Posted: 2nd December 2011
For the majority of Newcastle United fans, the name Mike Ashley has been off their Christmas card list for some time, and he won’t have helped his cause by renaming their beloved St James' Park … after his own company.
At 12:45pm on Saturday, the Newcastle United team will run onto the pitch at the Sports Direct Arena for the first time since the club announced the name change just under a month ago.
It only took a quick scout around a few football forums to find out how this had gone down with the St James’ Park faithful. Outraged fans accused the board of chipping away at the club’s history and selling the club’s soul, but it will be interesting to see the reactions of the fans at the game now that the dust has settled.
This weekend, Newcastle will try to compete on the pitch with Chelsea, off the pitch they can’t contend with Abramovich’s vast fortunes.
In recent weeks, Newcastle have also played the ludicrously-wealthy Manchester City, who can carry the biggest loss in English football history without batting an eyelid, and Manchester United, who have also posted record revenues recently. If the Premier League does not end up at one of these three money-spinning teams, I’ll change my name to Mr Sports Direct.
Nobody likes to admit it, but in football access to money is the key to success and Newcastle need to maximise revenues and wrangle all they can out of their assets. After all, the club reported operating losses, before player trading, of £37.7 million in 2008-09 and £35.5 million in 2009-10.
Newcastle United’s managing director Derek Llambias says the board’s aim is pure and simple, to deliver success and make the club financially self-sufficient in order to deliver that success.
He maintains that the Sports Direct Arena name is merely a temporary measure designed to “showcase the opportunity to interested parties”.
As the club’s shirt sponsorship deal with Northern Rock expires at the end of the season, potential sponsors have the opportunity to acquire both the naming rights and shirt sponsorship deals, much like Arsenal’s money-spinning deal with Emirates. Similarly Manchester City recently inked a record-breaking deal with Etihad.
Explaining the commercial decision, Llambais said: "To grow sustainably and allow us to invest in our future, we will need to rely increasingly heavily on commercial income.
"These are very difficult economic times and the board have a responsibility to maximise all revenue streams for the benefit of the Club. Stadium rebranding offers a lucrative way for clubs to secure significant additional income.
"When we initially launched our plans at the end of 2009, we invited sponsors to attach their brand to that of St James' Park. However it has become clear that in order to make the proposition as commercially attractive as possible, a potential sponsor must be given the opportunity to fully rebrand the stadium."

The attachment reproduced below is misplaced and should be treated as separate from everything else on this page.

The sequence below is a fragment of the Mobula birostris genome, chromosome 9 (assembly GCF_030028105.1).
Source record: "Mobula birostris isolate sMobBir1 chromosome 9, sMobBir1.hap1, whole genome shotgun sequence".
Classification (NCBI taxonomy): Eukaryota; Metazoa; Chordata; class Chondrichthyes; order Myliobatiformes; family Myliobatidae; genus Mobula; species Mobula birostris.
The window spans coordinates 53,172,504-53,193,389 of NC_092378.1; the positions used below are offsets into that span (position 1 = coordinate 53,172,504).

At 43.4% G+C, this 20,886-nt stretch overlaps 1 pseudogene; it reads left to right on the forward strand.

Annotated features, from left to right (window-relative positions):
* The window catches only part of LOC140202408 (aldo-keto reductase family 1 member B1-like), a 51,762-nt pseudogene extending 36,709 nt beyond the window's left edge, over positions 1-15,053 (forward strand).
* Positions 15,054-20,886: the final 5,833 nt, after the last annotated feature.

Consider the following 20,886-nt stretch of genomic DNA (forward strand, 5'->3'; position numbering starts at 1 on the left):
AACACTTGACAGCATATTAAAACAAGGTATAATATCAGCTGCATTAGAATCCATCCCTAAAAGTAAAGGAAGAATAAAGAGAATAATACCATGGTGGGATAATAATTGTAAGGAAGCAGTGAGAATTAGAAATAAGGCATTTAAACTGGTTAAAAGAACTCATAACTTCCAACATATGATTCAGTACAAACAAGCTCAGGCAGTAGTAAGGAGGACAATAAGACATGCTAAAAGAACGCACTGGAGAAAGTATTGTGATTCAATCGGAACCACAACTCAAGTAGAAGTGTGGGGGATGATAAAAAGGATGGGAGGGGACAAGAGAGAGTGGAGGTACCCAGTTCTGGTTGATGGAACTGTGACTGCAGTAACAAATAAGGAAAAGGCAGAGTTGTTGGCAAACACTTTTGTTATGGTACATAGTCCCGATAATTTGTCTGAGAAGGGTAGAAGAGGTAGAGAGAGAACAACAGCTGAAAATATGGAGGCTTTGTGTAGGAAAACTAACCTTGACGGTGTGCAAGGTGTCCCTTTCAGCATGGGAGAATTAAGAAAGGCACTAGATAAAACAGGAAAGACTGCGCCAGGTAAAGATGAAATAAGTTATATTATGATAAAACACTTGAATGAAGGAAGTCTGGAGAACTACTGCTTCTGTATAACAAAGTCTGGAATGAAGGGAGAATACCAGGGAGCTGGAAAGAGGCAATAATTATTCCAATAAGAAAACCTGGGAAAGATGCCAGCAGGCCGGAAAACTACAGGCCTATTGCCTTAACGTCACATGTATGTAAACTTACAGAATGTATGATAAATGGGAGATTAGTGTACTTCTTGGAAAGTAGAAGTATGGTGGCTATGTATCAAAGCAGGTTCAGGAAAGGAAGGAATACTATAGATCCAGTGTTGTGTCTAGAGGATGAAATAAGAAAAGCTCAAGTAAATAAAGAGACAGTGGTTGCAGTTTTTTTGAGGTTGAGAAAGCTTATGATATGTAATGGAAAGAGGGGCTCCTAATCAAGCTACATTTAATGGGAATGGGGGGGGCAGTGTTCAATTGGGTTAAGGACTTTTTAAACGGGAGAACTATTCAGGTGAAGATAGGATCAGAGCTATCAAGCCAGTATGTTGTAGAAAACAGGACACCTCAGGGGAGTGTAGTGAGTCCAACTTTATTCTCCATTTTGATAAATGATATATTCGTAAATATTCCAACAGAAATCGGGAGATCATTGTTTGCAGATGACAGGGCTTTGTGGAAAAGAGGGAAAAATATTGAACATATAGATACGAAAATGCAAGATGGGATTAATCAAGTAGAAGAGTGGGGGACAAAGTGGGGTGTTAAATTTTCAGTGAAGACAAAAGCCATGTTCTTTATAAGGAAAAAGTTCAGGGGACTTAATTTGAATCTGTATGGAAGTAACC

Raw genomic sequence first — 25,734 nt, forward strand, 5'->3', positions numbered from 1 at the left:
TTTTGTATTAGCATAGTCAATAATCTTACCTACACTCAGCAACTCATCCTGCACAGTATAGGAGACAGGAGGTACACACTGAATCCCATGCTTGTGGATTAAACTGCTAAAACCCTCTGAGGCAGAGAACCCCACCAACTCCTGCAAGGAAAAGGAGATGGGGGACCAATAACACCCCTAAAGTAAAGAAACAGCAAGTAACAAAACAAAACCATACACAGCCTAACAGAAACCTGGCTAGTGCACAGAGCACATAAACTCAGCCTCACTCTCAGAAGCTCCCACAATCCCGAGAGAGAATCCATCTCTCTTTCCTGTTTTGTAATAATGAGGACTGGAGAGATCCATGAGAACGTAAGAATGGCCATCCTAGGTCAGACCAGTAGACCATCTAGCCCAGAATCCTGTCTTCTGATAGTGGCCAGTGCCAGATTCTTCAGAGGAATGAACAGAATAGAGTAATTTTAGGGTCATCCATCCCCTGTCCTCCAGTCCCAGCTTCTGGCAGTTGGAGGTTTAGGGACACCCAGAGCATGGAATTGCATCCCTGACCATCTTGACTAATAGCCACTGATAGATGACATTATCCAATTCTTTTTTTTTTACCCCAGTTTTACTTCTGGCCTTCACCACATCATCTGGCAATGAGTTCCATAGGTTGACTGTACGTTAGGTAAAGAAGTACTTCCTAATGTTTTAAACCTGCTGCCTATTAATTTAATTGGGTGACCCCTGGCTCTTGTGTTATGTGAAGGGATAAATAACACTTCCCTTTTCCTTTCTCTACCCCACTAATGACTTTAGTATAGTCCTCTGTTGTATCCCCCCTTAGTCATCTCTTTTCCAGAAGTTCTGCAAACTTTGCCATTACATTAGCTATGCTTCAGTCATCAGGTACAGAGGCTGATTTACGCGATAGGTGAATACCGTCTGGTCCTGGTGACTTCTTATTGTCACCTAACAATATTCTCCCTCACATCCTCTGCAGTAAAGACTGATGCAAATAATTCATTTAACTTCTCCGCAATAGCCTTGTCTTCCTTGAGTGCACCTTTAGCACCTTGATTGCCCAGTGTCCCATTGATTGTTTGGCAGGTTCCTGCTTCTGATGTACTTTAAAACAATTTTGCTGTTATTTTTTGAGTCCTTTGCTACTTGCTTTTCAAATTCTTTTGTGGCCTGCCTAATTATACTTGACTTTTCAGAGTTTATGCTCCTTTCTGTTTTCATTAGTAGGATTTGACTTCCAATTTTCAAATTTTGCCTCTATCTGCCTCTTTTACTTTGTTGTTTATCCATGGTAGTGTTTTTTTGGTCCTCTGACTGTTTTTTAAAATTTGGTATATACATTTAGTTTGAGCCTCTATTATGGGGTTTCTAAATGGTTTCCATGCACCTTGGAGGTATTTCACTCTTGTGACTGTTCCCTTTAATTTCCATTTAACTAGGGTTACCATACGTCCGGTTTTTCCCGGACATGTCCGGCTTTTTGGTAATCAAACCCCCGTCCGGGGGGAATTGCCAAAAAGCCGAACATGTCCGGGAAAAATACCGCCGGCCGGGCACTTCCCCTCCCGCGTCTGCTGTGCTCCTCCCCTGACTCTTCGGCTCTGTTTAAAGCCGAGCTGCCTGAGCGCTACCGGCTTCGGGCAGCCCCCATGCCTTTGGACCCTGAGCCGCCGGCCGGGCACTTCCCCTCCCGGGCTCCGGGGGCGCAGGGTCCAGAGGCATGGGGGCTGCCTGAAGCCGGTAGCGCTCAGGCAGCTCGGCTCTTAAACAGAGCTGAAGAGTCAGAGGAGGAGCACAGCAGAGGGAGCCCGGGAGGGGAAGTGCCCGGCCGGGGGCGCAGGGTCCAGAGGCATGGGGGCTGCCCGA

However, I can certainly understand the Newcastle fans’ frustrations and I would be unhappy with it happening at my club too. That’s why, for the club's bosses, it is not a decision that comes without risk.
Rebranding of a much-loved product is always difficult. Pretty much every time that the naming rights to a stadium have been sold, it has been a new one (Arsenal and Manchester City), not an existing stadium with years of history and memories of goalscorers past and present.
If there is a backlash from the fans, and Mike Ashley does not have the greatest relationship with them as it is, then there could be trouble for Newcastle and the brand that pays to be associated with it, as Dominic Curran, deputy managing director of sponsorship consultancy Synergy, told City AM.
"The reason any sponsor associates with you is to associate with your brand, and if you damage or devalue your own brand then you could lose sponsorship revenue over the long run anyway. Because it’s your brand that you’ve really got to sell.
“You’ve got to be careful because when you're buying into something like Newcastle, you’re buying into the history and local passion – you don’t want to damage that,” he said.
Axl Rose by any other name?
Earlier this year, Manchester-based 106.1 Rock Radio re-branded as Real Radio XS, much to the annoyance of some of its loyal fanbase, who wore their black and orange Rock Radio car sticker badges with pride as they drove around the M60 and beyond.
The central idea behind the decision was that Rock Radio, with its 143,000 classic rock music fans in Manchester, would benefit by being more closely associated with larger sister station Real Radio and its 472,000 adult listeners across the north west of England.
GMG Radio chief executive Stuart Taylor said: “There is a clear appetite for the music we play and these plans will give both stations the best possible chance of growth and success, provide an attractive commercial proposition for advertisers and mean that this genre of music continues to thrive in these two regions.”
I used to listen to it all the time; I don’t listen to it anymore. Even though it was just a name change. Sorry if that makes me shallow. But just as radio listeners can tune off, football fans can vote with their feet.
In a twist of fate, Newcastle United's home fixture against Chelsea is their first full-house of the season. Let's see how the paying fans respond.